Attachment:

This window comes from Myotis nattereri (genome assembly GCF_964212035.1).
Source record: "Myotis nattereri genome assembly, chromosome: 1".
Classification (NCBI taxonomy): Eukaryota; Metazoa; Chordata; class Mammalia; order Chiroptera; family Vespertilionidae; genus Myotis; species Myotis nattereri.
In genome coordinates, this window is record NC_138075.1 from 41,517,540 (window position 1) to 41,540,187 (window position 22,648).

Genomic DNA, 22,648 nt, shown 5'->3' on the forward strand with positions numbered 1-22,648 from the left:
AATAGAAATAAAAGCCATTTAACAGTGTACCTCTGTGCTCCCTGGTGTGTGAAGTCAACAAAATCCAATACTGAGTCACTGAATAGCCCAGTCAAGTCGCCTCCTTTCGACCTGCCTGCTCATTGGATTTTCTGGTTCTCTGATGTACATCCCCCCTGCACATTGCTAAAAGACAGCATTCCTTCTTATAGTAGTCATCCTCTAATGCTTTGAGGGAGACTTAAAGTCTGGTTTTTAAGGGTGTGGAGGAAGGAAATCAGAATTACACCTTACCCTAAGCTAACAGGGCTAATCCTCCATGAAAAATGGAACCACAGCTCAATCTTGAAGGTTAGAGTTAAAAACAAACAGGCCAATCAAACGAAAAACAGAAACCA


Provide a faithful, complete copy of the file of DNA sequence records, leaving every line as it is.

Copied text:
This window comes from Myotis nattereri (genome assembly GCF_964212035.1).
Source record: "Myotis nattereri genome assembly, chromosome: 1".
Classification (NCBI taxonomy): Eukaryota; Metazoa; Chordata; class Mammalia; order Chiroptera; family Vespertilionidae; genus Myotis; species Myotis nattereri.
In genome coordinates, this window is record NC_138075.1 from 41,517,540 (window position 1) to 41,540,187 (window position 22,648).

Genomic DNA, 22,648 nt, shown 5'->3' on the forward strand with positions numbered 1-22,648 from the left:
AATAGAAATAAAAGCCATTTAACAGTGTACCTCTGTGCTCCCTGGTGTGTGAAGTCAACAAAATCCAATACTGAGTCACTGAATAGCCCAGTCAAGTCGCCTCCTTTCGACCTGCCTGCTCATTGGATTTTCTGGTTCTCTGATGTACATCCCCCCTGCACATTGCTAAAAGACAGCATTCCTTCTTATAGTAGTCATCCTCTAATGCTTTGAGGGAGACTTAAAGTCTGGTTTTTAAGGGTGTGGAGGAAGGAAATCAGAATTACACCTTACCCTAAGCTAACAGGGCTAATCCTCCATGAAAAATGGAACCACAGCTCAATCTTGAAGGTTAGAGTTAAAAACAAACAGGCCAATCAAACGAAAAACAGAAACCA